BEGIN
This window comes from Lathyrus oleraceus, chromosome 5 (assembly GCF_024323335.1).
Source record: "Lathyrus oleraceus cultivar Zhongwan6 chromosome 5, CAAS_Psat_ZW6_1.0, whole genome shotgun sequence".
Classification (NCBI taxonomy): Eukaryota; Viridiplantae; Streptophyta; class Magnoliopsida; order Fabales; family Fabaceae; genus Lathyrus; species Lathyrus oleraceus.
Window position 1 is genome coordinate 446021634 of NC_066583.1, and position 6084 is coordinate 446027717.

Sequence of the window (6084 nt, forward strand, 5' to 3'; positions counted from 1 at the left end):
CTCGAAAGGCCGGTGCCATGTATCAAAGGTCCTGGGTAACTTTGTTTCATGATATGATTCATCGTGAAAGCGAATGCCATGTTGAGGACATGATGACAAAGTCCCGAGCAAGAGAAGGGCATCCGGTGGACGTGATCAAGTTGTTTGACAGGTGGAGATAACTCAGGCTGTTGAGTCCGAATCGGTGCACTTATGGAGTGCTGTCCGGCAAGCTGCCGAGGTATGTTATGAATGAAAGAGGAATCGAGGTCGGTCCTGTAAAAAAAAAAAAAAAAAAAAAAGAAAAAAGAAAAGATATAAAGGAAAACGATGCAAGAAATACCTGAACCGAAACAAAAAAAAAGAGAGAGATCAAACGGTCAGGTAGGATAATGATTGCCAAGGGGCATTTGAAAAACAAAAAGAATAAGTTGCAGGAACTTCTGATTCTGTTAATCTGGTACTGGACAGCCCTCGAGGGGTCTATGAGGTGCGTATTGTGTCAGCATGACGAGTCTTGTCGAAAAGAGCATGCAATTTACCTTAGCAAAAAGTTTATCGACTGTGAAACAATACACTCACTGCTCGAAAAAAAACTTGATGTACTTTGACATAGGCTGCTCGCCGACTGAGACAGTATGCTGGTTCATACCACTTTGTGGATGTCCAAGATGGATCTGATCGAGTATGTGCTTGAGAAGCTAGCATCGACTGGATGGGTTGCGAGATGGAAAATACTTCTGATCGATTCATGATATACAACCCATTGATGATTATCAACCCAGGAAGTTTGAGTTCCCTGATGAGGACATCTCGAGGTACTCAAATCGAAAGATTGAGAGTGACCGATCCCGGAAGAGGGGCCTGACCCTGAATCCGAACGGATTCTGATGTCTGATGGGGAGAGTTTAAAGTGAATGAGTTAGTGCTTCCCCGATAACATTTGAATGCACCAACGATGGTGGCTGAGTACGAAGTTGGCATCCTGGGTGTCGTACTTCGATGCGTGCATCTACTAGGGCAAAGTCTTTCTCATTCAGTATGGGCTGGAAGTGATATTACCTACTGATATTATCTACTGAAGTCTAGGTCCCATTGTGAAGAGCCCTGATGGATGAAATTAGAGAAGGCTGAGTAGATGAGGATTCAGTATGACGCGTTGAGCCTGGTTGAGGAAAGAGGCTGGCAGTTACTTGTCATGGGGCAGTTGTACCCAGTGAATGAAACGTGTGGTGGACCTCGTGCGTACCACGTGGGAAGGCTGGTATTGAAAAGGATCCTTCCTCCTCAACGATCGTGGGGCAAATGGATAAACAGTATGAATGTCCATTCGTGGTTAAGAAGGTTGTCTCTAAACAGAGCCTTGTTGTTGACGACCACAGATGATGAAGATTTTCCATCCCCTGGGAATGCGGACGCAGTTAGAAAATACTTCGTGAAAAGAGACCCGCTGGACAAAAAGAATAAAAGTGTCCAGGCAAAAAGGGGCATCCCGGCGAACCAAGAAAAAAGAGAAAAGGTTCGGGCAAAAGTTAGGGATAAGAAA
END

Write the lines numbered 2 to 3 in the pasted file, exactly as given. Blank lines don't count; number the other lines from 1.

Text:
Source record: "Lathyrus oleraceus cultivar Zhongwan6 chromosome 5, CAAS_Psat_ZW6_1.0, whole genome shotgun sequence".
Classification (NCBI taxonomy): Eukaryota; Viridiplantae; Streptophyta; class Magnoliopsida; order Fabales; family Fabaceae; genus Lathyrus; species Lathyrus oleraceus.